Soggy sulk

Rats, rats, rats. Raining. And it has been since yesterday afternoon. If you only knew all the things I was going to do today: the list is vast. Strim the terraces, do a bit of chemical destruction to the weeds around the vineyard, strim a small path up past the walnut trees (the rest we are going to leave as wildflower meadow this year). Plant tomatoes, plant aubergines, put up the bean poles for the sweet peas and climbing beans. Plant lettuce plugs. I could go on. But so does the rain.

I just went up to the potting shed to check the rain gauge – we have had 36mm of rain overnight. Which my gauge very helpfully tells me that it’s almost one and a half inches in old money. My main reason for going out was to see if there was anything left of the wildflower paths. The rain was so loud and emphatic overnight that it rattled the windows just after five this morning. And once you are awake and imagining the worst you don’t easily go back to sleep.

But to my relief they aren’t too damaged. Just one runnel of water on the top path; and the rest is intact. Poor little seeds. Either this will give them a mighty boost of germination or they will be washed so far down the sand bed they won’t make it back up. But this is nature, and rain is perfectly fine. Just wish it was a gentle sprinkle and not a stormy gush.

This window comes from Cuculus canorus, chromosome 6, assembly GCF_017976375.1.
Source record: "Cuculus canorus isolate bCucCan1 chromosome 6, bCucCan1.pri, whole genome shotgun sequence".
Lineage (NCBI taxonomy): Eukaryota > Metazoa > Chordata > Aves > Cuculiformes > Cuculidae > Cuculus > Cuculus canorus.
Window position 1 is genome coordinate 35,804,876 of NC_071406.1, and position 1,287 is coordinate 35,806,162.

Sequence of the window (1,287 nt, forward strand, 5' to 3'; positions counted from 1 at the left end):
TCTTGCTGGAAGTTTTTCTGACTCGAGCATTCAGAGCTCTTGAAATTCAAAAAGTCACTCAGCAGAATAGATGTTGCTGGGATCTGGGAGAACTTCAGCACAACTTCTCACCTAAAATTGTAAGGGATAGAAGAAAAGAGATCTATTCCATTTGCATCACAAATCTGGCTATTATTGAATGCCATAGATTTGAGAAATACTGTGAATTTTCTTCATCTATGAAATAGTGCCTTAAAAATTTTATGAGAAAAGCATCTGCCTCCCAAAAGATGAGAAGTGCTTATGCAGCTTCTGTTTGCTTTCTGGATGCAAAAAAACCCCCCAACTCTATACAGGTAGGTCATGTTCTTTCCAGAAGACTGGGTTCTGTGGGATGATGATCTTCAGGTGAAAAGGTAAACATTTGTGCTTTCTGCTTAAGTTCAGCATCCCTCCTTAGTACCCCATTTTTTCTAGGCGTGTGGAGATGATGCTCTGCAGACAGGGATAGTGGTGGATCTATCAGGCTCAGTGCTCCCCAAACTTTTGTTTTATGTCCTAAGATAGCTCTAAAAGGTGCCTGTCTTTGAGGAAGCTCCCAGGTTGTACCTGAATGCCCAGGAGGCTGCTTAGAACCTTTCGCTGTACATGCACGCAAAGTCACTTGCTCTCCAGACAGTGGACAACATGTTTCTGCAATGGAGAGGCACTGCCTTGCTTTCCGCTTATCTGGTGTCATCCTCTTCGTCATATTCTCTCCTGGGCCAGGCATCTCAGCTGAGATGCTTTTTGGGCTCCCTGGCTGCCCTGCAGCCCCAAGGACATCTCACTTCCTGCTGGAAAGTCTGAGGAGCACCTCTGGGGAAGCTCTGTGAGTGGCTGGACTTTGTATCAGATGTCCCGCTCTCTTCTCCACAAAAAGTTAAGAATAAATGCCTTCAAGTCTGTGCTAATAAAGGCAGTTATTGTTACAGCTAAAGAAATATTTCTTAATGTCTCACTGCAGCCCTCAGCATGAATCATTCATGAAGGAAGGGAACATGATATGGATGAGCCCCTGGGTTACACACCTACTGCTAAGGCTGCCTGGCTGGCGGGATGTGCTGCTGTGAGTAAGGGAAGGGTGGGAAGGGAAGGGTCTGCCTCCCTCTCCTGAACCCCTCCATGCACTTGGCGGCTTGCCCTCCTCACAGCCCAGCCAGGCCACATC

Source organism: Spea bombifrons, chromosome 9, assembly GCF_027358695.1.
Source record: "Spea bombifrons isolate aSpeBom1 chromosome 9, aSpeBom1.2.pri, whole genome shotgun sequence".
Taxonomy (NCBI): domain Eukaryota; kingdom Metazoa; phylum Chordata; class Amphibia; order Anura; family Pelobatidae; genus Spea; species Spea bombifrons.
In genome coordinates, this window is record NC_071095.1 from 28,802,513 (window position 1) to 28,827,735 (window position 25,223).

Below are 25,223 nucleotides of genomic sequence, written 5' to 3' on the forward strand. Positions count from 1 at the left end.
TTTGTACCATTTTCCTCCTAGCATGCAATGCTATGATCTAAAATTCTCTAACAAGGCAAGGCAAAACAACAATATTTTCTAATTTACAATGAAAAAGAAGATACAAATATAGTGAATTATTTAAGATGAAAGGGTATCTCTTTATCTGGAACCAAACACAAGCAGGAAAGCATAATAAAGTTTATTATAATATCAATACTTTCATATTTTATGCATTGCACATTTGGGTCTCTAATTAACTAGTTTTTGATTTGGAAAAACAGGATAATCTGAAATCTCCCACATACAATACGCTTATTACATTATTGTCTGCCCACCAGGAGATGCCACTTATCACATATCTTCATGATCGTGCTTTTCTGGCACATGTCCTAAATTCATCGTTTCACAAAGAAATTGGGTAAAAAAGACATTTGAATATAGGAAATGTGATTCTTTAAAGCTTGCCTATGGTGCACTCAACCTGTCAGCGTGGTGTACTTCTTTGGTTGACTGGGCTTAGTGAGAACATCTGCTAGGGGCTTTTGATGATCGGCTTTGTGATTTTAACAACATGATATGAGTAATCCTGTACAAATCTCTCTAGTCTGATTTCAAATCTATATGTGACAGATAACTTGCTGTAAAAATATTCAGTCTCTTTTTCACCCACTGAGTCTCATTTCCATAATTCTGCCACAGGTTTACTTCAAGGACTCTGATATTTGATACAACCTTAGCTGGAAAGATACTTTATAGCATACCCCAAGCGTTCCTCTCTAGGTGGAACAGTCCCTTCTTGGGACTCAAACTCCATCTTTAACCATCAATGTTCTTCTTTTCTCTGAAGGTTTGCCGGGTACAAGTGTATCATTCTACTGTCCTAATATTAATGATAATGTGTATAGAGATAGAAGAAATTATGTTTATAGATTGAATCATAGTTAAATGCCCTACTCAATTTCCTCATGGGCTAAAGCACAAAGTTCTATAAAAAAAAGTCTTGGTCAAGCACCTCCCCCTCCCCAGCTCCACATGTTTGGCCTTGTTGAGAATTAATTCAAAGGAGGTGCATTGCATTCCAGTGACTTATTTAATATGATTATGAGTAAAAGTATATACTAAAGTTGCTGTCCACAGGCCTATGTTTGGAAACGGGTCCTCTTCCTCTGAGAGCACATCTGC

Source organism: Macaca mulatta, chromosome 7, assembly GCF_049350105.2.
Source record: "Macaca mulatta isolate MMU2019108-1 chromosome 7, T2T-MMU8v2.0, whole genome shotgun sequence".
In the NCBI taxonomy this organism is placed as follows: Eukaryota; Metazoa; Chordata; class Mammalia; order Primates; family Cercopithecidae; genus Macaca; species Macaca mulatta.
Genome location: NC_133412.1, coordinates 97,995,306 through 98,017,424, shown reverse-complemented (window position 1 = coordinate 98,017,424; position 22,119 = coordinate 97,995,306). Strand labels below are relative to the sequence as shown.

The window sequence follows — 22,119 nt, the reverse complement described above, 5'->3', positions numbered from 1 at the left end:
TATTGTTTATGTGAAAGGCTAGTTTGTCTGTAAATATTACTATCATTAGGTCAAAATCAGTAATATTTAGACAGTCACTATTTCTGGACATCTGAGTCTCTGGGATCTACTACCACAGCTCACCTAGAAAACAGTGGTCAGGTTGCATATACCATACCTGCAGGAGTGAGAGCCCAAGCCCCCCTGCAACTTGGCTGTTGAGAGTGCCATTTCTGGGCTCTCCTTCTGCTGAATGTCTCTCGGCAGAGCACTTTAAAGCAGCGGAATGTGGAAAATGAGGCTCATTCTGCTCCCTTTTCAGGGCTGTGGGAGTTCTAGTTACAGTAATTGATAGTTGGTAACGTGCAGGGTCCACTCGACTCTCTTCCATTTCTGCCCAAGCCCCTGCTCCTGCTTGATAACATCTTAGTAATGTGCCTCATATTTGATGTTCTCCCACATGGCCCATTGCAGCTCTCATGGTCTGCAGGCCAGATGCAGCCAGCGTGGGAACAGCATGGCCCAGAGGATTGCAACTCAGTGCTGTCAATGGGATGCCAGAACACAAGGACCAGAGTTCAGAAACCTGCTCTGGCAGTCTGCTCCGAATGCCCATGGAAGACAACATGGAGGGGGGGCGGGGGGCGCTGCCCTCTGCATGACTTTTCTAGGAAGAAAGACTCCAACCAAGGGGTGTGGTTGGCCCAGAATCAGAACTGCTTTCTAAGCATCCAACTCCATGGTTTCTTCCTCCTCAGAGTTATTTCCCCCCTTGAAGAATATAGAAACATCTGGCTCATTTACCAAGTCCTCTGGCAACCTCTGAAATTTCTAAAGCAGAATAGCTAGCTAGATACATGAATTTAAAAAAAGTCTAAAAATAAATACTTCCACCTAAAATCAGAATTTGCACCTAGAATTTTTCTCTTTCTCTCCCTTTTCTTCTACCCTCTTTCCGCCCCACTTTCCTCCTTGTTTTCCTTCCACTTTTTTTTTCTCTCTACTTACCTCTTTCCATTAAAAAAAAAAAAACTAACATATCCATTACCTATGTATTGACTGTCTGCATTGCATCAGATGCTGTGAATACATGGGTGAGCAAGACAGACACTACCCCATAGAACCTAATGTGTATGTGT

The birds are going mad in the trees mind you. And despite the rain and howling storm everything seems fine in the potting shed. The aubergines are so top heavy with growth they would have been battered to shreds outdoors. Dilemma about whether to plant now or leave them in the safety of the cold frame for another week. I shall have breakfast and ponder. Meanwhile, distract yourselves with pictures of the cherry blossoms. It’s what we admire out of our kitchen window.

Oh go on, there are dozens more as they are so photogenic: and other flowers and blossoms aren’t out just yet. Here are the ones down by the front drive, and here are the small patch below the pool.

They are certainly more fetching that the very late birch tree nearby, and the worryingly late mulberry. We are in that month of wondering whether or not the tree is dead.